Day of Bhisho massacre recalled

Premier Phumulo Masualle lays a wreath at the Ginsberg Cemetery on Friday, in remembrance of the 28 people who were shot dead by former Ciskei troops
Premier Phumulo Masualle lays a wreath at the Ginsberg Cemetery on Friday, in remembrance of the 28 people who were shot dead by former Ciskei troops
Image: Sibongile Ngalwa

Recalling the Bhisho massacre of September 7 1992, Xolani Tivi said: “We had just arrived and walked into the stadium with [Chris] Hani, when soldiers started shooting at the crowd”.

Tivi, the Umkhonto weSizwe military veterans central region chair on Friday recalled that fateful day, when the Ciskei Defence Force shot dead 28 ANC supporters.

The 56-year-old Tivi was one of the late SA Communist Party leader’s bodyguards.

It was frantic, Tivi said, as people ran in all directions.

“We had just arrived and walked into the stadium with Hani when soldiers started shooting at the crowd.

“We decided to divide ourselves as bodyguards so that the other group could assist the crowd because as the gunshots kept going off, more people were panicking.”

Tivi said more lives would have been lost if they had not intervened and assisted the crowds.

“I was on the side of the people, telling them to take cover and instructing them on stuff like crawling, and also helping those who were shot.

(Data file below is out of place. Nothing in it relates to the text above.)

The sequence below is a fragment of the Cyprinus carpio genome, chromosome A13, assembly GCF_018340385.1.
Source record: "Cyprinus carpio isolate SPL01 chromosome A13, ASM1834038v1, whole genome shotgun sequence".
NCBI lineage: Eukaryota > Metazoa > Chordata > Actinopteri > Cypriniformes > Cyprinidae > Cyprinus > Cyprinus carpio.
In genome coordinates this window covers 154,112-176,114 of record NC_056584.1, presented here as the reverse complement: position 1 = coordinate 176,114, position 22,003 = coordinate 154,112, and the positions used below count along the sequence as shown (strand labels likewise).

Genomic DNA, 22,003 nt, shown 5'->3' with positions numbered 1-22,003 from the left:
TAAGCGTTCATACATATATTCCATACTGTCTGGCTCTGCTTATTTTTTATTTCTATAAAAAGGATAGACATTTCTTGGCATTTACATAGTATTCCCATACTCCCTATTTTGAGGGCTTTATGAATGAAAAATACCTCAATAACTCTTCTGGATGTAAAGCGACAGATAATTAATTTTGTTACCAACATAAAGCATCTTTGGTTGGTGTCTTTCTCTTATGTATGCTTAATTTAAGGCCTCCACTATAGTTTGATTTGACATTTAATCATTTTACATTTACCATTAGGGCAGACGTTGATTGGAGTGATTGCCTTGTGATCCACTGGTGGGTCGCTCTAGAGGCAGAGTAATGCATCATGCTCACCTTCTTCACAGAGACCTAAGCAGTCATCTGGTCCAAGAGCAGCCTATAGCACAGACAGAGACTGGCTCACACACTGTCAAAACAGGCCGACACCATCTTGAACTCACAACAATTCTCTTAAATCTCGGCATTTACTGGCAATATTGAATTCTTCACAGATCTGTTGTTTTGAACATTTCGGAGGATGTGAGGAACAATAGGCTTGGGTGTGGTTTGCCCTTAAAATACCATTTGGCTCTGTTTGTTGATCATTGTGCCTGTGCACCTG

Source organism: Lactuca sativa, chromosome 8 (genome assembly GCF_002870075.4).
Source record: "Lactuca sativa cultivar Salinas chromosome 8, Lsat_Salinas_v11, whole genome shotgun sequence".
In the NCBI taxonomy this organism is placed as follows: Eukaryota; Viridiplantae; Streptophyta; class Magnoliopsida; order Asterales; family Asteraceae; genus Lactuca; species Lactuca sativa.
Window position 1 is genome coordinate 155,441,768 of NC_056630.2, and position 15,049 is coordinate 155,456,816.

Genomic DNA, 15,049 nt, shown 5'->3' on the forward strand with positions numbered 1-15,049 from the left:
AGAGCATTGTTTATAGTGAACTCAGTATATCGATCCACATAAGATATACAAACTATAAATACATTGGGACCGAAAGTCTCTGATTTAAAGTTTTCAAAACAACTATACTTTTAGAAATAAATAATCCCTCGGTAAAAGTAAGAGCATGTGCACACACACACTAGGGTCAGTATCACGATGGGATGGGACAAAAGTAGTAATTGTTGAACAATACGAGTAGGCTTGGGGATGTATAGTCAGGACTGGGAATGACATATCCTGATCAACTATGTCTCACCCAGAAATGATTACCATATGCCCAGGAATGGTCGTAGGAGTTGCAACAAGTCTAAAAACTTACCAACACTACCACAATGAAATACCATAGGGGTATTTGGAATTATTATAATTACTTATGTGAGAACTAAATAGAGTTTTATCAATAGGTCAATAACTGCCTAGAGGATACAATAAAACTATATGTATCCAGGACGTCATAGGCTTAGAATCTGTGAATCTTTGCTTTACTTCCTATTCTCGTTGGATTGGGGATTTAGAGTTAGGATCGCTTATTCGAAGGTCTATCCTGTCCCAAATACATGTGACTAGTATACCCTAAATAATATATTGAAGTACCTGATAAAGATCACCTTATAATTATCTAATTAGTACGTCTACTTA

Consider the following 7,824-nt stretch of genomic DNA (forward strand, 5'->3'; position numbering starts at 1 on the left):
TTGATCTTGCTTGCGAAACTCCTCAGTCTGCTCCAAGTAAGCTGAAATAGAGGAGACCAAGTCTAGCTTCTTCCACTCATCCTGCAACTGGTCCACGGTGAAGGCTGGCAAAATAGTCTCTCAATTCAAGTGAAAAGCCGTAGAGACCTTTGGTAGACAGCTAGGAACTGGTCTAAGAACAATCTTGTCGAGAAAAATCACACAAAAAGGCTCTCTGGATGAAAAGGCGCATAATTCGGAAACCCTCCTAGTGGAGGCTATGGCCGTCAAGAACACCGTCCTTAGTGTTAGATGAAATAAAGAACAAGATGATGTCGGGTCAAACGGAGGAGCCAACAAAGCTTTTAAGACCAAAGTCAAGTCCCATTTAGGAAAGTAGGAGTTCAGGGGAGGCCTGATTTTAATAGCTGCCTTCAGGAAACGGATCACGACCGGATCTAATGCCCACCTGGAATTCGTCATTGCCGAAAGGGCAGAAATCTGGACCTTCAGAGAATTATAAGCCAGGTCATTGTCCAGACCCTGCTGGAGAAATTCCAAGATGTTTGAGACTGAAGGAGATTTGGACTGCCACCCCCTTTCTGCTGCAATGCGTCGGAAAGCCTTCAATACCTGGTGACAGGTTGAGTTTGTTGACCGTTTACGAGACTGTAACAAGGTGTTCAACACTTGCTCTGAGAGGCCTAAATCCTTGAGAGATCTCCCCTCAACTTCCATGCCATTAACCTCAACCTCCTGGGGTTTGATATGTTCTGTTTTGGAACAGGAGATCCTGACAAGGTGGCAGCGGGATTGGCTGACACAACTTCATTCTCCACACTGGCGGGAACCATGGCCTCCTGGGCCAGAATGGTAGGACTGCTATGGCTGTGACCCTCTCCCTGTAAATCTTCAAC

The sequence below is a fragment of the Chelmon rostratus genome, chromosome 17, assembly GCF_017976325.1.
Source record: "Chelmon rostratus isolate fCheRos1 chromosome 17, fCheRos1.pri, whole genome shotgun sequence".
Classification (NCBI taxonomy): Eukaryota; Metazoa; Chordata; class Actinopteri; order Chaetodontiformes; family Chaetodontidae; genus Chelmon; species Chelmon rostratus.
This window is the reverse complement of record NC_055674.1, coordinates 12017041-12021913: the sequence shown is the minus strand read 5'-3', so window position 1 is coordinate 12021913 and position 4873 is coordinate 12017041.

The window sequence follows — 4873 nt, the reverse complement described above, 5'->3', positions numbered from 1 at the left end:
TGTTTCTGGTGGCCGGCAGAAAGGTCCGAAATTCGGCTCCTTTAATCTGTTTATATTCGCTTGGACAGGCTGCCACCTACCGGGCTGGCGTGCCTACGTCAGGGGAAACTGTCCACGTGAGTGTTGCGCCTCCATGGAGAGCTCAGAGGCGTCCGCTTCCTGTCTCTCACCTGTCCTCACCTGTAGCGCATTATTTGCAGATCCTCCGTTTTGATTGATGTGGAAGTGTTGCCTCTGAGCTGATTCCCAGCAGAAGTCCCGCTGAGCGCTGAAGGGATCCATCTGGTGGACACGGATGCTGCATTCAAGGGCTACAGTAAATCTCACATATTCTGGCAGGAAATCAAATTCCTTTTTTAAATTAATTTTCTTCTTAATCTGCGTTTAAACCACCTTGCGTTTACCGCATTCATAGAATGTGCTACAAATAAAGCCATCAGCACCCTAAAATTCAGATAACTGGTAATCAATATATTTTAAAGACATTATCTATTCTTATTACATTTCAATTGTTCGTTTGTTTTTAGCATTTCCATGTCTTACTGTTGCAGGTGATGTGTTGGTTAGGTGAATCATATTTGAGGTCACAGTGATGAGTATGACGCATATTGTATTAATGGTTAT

“We managed to control the crowd, and I feel that if we hadn’t acted when we did, more people would have died.

“After we decided to intervene, the crowd began to listen, although they were panicked.”

Tivi recalled being left to control the crowd with late ANC comrade Mazola Msomi.

“During that time the other bodyguards had rushed Hani to the safest place because we had to evacuate him before anything could be done.

“When we went there we had some information that the shooting would happen, but we hadn’t known what to expect,” Tivi said.

Another survivor, Pollsmoor prison warder Lumkile Ndawuni, was just 20 at the time.

He said he wished President Cyril Ramaphosa could recognise the massacre in the same light as the Sharpeville massacre.

“He was there; therefore he too must remember how bad it was that day.

“We were marching peacefully from King William’s Town to the stadium, but soldiers just shot at us when we arrived.

“Shots coming from a helicopter that flew over the stadium killed a lot of people. I ran to the toilets for cover.

“I remember going home wondering how I had survived that gruesome event.”

On Friday, families of the 28 people who died gathered at the Ginsberg Cemetery in remembrance of their loved ones.

Premier Phumulo Masualle, rural development and agrarian reform MEC Xolile Nqatha and sport, recreation arts and culture MEC Bulelwa Tunyiswa were also in attendance to commemorate the massacre.

 

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